We have a convention in the UK Parliament that the leader of the second largest political party of MPs (not if in the government though) becomes the Leader of the Opposition. This brings with it substantial power, privileges, and democratic influence, not to forget of course financial rewards and considerable patronage, doesn’t it?
In the current Parliament while that responsibility has been bestowed on Labour Leader Jeremy Corbyn, it now turns out that the role has been most wrongly bestowed, as the one now carrying that duty has been simply masquerading since he has recently been shown to NOT be the actual leader of the 232 Labour MPs elected to the House of commons, when some THREE QUARTERS of them WON’T accept him as their boss in the Commons, eh?
While Corbyn with merely a quarter of a million votes behind him, counting both members and ‘dubious’ labour supporters, he delivers a weak unheard voice, conversely the PLP with some forty times as many ‘public’ votes behind them, has a potential extremely strong purposeful voice that is being muted by him.
Now all this leaves the constitutional authorities in a bit of a quandary as to what to do in the matter, doesn’t it? Here we have someone who is a party leader outside the Commons, a sitting MP in the Commons, yet NOT in control of the MPs of the PLP who are constitutionally expected to form the official Opposition to the government of the day, which our parliamentary system entirely relies – therein lies the conundrum.
On a very few occasions a party leader fails to get re-elected to Parliament (like Keir Hardy 1895 & Arthur Henderson 1931), but no problem arises as to whether or not they can act as PM or Opposition Leader as they have no seat in the Commons to allow that, do they?
The current situation with the labour Opposition cannot be allowed to carry on, as it is threatening our very democracy because the Government are no longer being held to account, and that endangers our system of parliamentary government, wouldn’t you say?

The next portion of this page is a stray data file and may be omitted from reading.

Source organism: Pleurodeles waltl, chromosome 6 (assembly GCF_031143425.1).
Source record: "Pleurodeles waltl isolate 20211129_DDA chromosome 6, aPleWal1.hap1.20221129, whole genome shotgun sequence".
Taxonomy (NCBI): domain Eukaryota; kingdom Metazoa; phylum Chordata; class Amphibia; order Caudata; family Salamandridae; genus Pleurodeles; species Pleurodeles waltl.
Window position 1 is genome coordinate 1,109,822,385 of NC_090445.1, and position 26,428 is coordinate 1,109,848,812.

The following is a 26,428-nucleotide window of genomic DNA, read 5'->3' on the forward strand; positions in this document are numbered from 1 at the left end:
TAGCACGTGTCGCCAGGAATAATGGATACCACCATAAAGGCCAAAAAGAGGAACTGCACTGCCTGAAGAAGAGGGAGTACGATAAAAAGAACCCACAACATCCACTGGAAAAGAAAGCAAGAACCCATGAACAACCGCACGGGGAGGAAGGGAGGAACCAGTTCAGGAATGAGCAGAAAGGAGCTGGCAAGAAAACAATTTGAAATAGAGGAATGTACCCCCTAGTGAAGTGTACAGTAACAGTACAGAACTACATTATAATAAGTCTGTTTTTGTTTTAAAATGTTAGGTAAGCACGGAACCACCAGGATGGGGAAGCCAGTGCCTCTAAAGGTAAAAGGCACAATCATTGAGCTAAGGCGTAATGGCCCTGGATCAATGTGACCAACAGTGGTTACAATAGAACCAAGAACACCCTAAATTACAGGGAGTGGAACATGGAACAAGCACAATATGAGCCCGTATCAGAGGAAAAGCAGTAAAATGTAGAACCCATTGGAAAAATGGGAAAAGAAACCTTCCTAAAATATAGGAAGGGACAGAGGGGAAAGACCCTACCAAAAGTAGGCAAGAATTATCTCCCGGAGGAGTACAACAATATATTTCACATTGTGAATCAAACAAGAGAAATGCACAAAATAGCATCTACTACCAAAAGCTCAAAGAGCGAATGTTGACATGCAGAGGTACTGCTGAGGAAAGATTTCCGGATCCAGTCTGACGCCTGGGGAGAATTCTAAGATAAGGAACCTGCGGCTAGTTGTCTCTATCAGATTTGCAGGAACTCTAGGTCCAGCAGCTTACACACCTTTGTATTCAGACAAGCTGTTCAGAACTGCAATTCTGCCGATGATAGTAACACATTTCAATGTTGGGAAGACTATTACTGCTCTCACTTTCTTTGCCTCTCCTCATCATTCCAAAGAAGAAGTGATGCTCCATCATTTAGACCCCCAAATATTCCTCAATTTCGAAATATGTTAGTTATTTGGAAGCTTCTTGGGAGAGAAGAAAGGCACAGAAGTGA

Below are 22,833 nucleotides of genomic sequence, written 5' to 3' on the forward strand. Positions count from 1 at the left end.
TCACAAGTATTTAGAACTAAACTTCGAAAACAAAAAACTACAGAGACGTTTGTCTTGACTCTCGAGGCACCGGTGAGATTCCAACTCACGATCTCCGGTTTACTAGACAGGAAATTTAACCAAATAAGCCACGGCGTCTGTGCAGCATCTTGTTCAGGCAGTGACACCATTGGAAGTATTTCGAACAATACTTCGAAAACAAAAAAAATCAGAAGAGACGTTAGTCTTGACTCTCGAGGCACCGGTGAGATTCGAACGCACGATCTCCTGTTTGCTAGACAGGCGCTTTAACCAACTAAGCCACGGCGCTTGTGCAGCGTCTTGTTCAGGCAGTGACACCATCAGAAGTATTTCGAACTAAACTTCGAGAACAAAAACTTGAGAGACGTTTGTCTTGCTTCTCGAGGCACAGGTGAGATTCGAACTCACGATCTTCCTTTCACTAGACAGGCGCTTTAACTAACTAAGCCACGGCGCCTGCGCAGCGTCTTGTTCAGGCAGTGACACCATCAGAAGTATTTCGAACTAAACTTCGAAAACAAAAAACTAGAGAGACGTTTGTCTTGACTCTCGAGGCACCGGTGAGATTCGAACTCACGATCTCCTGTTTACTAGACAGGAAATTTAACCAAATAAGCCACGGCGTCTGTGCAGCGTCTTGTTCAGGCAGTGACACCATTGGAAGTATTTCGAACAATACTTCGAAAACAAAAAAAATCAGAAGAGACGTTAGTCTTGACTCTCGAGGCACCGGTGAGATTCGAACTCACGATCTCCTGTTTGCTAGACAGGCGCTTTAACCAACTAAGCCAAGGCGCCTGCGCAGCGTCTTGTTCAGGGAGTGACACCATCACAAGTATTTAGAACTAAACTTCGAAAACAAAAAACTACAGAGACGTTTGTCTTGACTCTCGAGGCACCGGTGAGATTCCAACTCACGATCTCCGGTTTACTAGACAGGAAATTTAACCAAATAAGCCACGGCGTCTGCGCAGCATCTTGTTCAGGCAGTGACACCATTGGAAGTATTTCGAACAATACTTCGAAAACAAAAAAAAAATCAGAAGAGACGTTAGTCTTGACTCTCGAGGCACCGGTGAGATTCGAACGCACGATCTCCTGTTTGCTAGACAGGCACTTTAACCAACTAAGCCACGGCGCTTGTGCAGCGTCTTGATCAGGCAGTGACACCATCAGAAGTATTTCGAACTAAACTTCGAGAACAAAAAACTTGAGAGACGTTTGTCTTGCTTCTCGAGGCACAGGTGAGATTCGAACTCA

Is there a constitutionally easily available solution then? Yes, a glaring one that is open to the powers that be and that simply means turning the clock back to past times when there was no national labour leader, but a chairman of the parliamentary party, who led the MPs in the Commons. The current chair of the PLP is John Cryer who was elected at the start of the 2015 annual session of Parliament – he clearly had then the majority support of Labour MPs in place didn’t he? Now, it may well be under the current circumstances that he should stand-down and that the MPs should have another vote to elect their leader in Parliament and then that person should become Leader of Her Majesty’s Most Loyal Opposition [one can be certain that the person so nominated would NOT be ‘Jeremy Corbyn, would it?]. That is the only person that the authorities should now be allowed to allot the role to, surely?
It would seem appropriate then that PLP’s John Cryer should trigger that change with the House of Commons’ procedural authorities and get us all out of this mess that has been self created by Corbyn by not acting in ways that gave him the support of the duly elected MPs that he has to dependent on to validate his role as Opposition Leader, eh?
The PLP’s problem is analogous to the one facing a gardener trying to remove an unwanted problem causing bough of ivy – you might sever it but it is hellishly difficult to actually pull it out and discard it because the surrounding minor tendrils hang onto it like grim death, don’t they?
[The PLP needs to take positive action immediately to deal with thise blight that has hit them in Parliament, as the problem will certainly not go away with a new national leadership election, since Corbyn has that already sown-up, whatever anyone might hope, wouldn’t you say?]